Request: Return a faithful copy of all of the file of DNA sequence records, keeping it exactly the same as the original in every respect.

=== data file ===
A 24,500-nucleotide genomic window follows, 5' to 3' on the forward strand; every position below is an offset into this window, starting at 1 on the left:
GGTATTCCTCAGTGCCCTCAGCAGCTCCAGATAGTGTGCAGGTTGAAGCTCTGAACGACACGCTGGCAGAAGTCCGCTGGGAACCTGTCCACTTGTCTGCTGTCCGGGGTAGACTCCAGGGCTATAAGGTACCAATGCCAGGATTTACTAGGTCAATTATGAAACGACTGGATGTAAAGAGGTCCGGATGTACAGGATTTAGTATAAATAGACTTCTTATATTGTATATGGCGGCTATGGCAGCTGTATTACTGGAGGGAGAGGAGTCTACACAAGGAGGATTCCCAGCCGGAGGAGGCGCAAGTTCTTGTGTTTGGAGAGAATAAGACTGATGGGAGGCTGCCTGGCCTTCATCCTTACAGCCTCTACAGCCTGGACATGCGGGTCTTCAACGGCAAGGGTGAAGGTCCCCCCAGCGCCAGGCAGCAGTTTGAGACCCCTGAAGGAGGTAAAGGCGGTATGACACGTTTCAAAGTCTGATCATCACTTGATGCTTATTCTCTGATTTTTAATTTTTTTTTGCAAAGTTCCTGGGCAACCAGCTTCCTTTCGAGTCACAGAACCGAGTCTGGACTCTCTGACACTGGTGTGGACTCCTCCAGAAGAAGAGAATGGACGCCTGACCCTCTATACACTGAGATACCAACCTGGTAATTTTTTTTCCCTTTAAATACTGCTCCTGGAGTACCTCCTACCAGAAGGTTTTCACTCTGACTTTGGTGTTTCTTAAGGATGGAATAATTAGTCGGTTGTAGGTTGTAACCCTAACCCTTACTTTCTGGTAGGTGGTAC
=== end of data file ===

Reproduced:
A 24,500-nucleotide genomic window follows, 5' to 3' on the forward strand; every position below is an offset into this window, starting at 1 on the left:
GGTATTCCTCAGTGCCCTCAGCAGCTCCAGATAGTGTGCAGGTTGAAGCTCTGAACGACACGCTGGCAGAAGTCCGCTGGGAACCTGTCCACTTGTCTGCTGTCCGGGGTAGACTCCAGGGCTATAAGGTACCAATGCCAGGATTTACTAGGTCAATTATGAAACGACTGGATGTAAAGAGGTCCGGATGTACAGGATTTAGTATAAATAGACTTCTTATATTGTATATGGCGGCTATGGCAGCTGTATTACTGGAGGGAGAGGAGTCTACACAAGGAGGATTCCCAGCCGGAGGAGGCGCAAGTTCTTGTGTTTGGAGAGAATAAGACTGATGGGAGGCTGCCTGGCCTTCATCCTTACAGCCTCTACAGCCTGGACATGCGGGTCTTCAACGGCAAGGGTGAAGGTCCCCCCAGCGCCAGGCAGCAGTTTGAGACCCCTGAAGGAGGTAAAGGCGGTATGACACGTTTCAAAGTCTGATCATCACTTGATGCTTATTCTCTGATTTTTAATTTTTTTTTGCAAAGTTCCTGGGCAACCAGCTTCCTTTCGAGTCACAGAACCGAGTCTGGACTCTCTGACACTGGTGTGGACTCCTCCAGAAGAAGAGAATGGACGCCTGACCCTCTATACACTGAGATACCAACCTGGTAATTTTTTTTCCCTTTAAATACTGCTCCTGGAGTACCTCCTACCAGAAGGTTTTCACTCTGACTTTGGTGTTTCTTAAGGATGGAATAATTAGTCGGTTGTAGGTTGTAACCCTAACCCTTACTTTCTGGTAGGTGGTAC